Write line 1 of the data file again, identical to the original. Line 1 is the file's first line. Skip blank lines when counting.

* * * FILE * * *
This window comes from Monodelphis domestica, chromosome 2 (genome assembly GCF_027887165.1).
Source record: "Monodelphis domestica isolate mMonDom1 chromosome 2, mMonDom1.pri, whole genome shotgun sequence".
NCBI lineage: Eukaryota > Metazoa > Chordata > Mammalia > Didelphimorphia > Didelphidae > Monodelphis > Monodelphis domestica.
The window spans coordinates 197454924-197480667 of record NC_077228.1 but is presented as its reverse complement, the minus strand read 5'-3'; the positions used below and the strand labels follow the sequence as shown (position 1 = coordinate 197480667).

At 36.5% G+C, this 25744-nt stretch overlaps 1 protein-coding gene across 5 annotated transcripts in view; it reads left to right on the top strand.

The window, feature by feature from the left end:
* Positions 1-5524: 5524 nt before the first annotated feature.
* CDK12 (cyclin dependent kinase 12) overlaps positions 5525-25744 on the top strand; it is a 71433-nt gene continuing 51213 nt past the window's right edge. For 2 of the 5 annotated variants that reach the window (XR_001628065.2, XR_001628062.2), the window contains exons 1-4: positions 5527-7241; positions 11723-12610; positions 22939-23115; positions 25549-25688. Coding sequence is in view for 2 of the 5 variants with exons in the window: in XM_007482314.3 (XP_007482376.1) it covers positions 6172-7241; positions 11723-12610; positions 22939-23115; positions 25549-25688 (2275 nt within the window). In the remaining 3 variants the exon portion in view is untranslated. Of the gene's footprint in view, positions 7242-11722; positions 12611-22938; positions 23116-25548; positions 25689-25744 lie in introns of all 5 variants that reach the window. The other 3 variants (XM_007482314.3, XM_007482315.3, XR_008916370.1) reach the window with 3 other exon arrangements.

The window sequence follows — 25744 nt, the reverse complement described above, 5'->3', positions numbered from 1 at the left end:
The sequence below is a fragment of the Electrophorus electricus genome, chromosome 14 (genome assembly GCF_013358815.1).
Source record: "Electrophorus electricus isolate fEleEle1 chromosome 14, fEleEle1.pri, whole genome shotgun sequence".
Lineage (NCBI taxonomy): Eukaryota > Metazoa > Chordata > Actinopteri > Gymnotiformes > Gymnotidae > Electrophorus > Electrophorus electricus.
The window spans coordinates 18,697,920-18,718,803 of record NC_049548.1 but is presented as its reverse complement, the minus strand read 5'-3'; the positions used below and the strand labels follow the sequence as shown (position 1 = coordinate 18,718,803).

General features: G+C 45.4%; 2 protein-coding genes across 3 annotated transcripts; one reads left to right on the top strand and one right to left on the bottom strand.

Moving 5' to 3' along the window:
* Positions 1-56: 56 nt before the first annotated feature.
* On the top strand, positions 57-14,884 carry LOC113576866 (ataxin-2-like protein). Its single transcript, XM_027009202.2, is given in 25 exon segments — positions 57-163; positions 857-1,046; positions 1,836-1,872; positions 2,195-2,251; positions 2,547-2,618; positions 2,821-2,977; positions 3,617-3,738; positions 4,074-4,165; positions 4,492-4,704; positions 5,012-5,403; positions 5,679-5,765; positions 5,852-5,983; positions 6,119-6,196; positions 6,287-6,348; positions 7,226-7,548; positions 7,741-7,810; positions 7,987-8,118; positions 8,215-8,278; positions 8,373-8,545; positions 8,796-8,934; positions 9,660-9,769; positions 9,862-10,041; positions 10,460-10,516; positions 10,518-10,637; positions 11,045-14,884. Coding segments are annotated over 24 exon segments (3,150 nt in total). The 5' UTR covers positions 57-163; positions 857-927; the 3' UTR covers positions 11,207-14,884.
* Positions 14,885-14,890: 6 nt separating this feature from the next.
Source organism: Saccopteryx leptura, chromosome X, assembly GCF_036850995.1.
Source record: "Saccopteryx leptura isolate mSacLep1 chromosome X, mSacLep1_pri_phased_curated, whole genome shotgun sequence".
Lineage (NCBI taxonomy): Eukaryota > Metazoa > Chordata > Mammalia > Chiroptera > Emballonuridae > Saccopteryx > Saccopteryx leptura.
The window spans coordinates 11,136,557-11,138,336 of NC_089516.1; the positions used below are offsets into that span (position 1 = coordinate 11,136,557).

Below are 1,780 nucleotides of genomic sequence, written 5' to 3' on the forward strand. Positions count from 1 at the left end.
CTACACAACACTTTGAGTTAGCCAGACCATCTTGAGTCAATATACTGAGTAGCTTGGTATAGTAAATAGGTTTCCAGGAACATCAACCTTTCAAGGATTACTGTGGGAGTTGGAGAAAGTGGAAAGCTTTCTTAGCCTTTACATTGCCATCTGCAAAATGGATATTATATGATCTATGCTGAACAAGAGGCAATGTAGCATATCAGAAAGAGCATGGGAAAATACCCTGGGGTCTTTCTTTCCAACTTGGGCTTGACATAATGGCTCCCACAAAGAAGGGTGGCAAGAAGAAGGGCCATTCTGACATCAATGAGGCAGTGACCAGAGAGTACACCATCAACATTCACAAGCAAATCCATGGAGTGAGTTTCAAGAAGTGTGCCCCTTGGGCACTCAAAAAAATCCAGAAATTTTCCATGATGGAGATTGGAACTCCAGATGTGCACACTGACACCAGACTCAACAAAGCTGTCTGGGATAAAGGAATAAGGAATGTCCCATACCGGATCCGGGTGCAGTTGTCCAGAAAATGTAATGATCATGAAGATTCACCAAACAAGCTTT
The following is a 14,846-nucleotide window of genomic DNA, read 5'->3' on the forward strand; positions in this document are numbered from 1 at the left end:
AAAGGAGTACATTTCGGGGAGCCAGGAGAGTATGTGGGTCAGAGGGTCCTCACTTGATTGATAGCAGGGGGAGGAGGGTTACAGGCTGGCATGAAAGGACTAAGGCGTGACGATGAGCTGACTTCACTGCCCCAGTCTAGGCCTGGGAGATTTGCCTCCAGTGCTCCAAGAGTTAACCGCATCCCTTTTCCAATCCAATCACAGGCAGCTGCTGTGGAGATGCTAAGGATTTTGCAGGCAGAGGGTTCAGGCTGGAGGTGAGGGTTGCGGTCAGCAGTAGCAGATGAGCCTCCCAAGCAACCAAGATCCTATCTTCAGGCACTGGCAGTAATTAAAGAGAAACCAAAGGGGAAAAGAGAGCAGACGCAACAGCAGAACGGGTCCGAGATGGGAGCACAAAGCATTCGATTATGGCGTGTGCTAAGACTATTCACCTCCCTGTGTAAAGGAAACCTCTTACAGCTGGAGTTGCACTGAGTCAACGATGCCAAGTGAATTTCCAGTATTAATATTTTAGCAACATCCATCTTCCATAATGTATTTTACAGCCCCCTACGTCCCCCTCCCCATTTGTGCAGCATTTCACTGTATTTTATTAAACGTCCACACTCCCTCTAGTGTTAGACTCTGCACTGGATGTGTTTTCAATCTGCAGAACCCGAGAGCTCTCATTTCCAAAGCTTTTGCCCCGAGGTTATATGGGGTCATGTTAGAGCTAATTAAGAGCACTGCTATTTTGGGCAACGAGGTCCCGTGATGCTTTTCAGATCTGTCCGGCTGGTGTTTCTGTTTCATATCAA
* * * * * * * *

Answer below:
This window comes from Monodelphis domestica, chromosome 2 (genome assembly GCF_027887165.1).